Rangoon, the capital of Burma, in Autumn of 2005. Picture: tv
Happening: Discussion about Burma
Time: Thursday August 7th, 2008 at 4pm
Place: Cafe Owen, Kauppakeskus Galleria, Kuningattarenkatu 11, Loviisa
Tickets: Free Entry
Q. Could you tell us about your childhood?
I was born in Rangoon (Yangon) in the early 1970s. My father was a technician from a military establishment. I have one younger sister but I was told that my elder sister died in infancy. Perhaps due to that fact, plus being a boy, I had been pampered like a prince. Just like most other infants in Burma, I had been through some critical illnesses during my childhood. Obviously I had survived. My parents still hold that I am a very venerable bellybutton of the universe.
Q. When and why did you leave Burma?
I do not wish to go too deep into my personal life. But I can put my life into perspective. Let me identify general life patterns of Burmese refugees first. Then I can place myself into one of the categories. There are generally three patterns:
1) happy childhood-happy campus life-activism-flight from the country before or after the military coup in September 1988 – years of hardship in the jungle as a student rebel and/or arrest and years of torment and toil in a Burmese prison – release-flight from the country-years of sojourn in a refugee camp in Thailand – resettlement in a Western country
2) happy childhood-happy campus life-activism-arrest-detention and/or imprisonment-release-flight from the country-more activism in exile-sojourn in a refugee camp in Thailand-resettlement in a Western country
3) poor but happy childhood in the ethnic areas where fighting between government troops and ethic insurgents are common – village burned down – forced labour or forced relocation or other hardships and/or years of hardship in the Burmese jungle as an ethnic rebel, flight to a Burmese refugee camp at Thailand-Burma border – years of stay in a refugee camp (up to 20 years in some cases) – resettlement in a Western country
Type 1 and 2 are typical stories of majority Burman refugees who had had higher education inside Burma. Type 3 is a typical life trajectory of ethnic refugees in rural or remote areas close to Burma’s neighbouring countries. I learned these patterns when I was working with Jesuit Refugee Service-Burma Project in Bangkok from 1997 to 2000. During that rewarding job, I had a chance to listen to hundreds of traumatic stories of the Burmese refugees so that I could assess their needs. The different stories they told me could be summed up as above. Details are much more varied and horrid. I could place myself in Type 2.
Q. How was the life in refugee camp?
Life in a Burmese refugee camp is not as hard physically as popular Western imagination would have it. It’s not like a prison where you are under guard all the time. In prison your life rotates around a certain routine. A Burmese refugee camp looks like an enormous fenced village. Everything but productive activities which are vital for human existence is available there. People in refugee camps are cared for and fed by humanitarian organizations. They survive on hope that they could go out of the camp to a free world some day.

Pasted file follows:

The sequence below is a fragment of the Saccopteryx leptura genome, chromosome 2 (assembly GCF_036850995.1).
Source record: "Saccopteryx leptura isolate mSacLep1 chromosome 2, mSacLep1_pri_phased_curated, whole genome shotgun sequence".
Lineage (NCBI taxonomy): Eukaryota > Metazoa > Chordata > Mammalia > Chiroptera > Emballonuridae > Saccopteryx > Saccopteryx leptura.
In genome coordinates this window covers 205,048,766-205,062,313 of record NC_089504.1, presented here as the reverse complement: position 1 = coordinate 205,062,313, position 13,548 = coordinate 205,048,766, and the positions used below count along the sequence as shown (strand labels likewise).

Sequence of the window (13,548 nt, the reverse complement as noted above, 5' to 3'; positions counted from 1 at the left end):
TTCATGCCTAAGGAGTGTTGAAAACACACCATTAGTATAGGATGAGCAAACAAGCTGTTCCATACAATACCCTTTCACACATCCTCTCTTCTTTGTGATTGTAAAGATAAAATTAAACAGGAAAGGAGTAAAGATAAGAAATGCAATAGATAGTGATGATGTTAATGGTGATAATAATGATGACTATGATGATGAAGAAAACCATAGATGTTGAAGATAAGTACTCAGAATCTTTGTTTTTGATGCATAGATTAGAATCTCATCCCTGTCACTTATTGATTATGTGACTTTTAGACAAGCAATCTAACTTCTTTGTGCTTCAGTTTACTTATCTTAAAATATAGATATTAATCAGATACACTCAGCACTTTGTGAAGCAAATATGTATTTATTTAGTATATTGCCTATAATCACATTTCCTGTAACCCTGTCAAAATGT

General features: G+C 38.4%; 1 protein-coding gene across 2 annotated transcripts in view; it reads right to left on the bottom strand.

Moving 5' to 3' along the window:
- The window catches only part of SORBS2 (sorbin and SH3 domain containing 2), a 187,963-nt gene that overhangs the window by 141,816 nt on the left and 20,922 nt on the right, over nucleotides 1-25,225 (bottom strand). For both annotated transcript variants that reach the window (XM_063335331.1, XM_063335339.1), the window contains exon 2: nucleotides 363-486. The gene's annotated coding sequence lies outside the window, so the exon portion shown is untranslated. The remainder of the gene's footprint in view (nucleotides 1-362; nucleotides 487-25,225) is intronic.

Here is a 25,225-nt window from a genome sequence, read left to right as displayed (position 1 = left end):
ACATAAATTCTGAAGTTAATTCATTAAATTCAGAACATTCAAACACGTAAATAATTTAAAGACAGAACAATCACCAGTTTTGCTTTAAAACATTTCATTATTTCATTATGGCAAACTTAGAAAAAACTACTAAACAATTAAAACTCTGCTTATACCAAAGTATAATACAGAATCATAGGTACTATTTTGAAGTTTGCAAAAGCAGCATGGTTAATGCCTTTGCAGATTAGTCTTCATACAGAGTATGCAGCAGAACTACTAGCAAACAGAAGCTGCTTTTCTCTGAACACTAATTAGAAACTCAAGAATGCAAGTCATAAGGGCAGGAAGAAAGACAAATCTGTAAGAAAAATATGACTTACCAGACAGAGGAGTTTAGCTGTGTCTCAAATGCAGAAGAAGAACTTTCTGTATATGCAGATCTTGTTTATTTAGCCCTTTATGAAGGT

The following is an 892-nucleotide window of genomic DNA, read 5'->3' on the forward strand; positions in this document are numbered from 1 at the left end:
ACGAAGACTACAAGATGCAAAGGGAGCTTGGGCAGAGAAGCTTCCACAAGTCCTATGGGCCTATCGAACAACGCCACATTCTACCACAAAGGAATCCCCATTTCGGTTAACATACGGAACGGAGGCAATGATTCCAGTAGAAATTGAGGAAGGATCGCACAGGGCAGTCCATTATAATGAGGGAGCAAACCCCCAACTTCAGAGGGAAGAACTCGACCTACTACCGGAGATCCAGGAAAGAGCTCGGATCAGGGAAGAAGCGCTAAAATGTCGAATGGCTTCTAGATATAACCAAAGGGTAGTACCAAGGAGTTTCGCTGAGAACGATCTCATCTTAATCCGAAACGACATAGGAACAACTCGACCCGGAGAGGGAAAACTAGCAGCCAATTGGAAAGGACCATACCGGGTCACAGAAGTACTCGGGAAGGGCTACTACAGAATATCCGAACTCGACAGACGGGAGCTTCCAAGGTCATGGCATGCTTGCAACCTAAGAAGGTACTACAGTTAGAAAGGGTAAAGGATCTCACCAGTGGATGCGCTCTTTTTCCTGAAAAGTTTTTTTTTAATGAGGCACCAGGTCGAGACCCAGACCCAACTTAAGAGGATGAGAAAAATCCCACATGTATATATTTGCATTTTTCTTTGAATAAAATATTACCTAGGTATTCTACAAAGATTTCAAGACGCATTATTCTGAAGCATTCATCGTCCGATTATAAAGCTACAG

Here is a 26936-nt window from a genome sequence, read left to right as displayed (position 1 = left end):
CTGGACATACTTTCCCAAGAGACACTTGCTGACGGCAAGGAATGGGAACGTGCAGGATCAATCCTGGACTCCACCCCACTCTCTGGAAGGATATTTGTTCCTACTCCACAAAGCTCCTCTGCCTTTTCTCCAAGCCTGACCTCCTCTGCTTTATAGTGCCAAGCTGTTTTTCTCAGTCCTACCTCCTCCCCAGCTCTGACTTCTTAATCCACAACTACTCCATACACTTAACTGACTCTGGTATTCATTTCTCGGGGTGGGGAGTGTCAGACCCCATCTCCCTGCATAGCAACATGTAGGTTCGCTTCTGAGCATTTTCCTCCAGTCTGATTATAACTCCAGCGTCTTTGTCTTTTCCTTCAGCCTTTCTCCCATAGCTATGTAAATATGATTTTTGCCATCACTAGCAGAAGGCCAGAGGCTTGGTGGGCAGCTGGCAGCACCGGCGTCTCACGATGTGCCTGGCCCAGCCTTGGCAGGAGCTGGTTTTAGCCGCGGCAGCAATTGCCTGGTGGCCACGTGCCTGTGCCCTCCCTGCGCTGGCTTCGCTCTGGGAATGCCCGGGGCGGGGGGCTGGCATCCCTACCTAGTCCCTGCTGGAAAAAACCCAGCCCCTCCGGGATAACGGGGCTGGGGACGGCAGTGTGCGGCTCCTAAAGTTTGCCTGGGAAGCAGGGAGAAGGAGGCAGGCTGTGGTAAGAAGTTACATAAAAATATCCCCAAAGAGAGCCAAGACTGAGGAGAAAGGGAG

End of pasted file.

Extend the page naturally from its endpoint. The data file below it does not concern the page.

Imagine staying in confined refugee came for many years without any assurance of resettlement; you get sick from boredom; then you might try out some drugs easily available in the camp; then you get depressed… I saw a young man who stabbed himself to death out of boredom a few weeks before his departure for the resettlement in the US. He hoisted a dagger against a tree and pushed his throat against it. This is why humanitarian organizations have been trying to engage refugees in income-generation, vocational training or other educational activities. Of course there are also many refugees who managed to make the best out of their sojourns in the refugee camp.
Q. How did you end up to Finland?
I applied for resettlement in Australia. But the process was taking too long; it would take three years, I heard. So I decided to come to Finland where the process of immigration and resettlement took less than three months – thanks to efficient Finnish bureaucracy.
Q. What should “the West” do to support Burmese democracy movement?
This is my favourite question so far. But the answer will take a book. In brief, I would say that the West should learn more about Burma. As a Burmese I find Western media portrayal of my country and its democratic struggle shallow and facile. I want the West to be aware that Burma is not just about the seemingly unending struggle between an evil military regime and its do-gooder detractors, it’s not just about feel-good democracy campaigns, it’s not just one of the last frontiers for Western tourists, it’s not a test tube for foreign policy formulation of former colonial Western countries, it’s not just about exotic girls described by Kipling, Orwell and the like, it’s not going to be a Southeast Asian Iraq. Just like all other countries in the world, it’s a dynamic and organic entity with its diverse cultures and thousands of years of proud histories. Your approach to Burma may differ, depending on your interpretation of such histories. Yet you can do better for that unfortunate little country if you have better understanding of its cultures and its histories.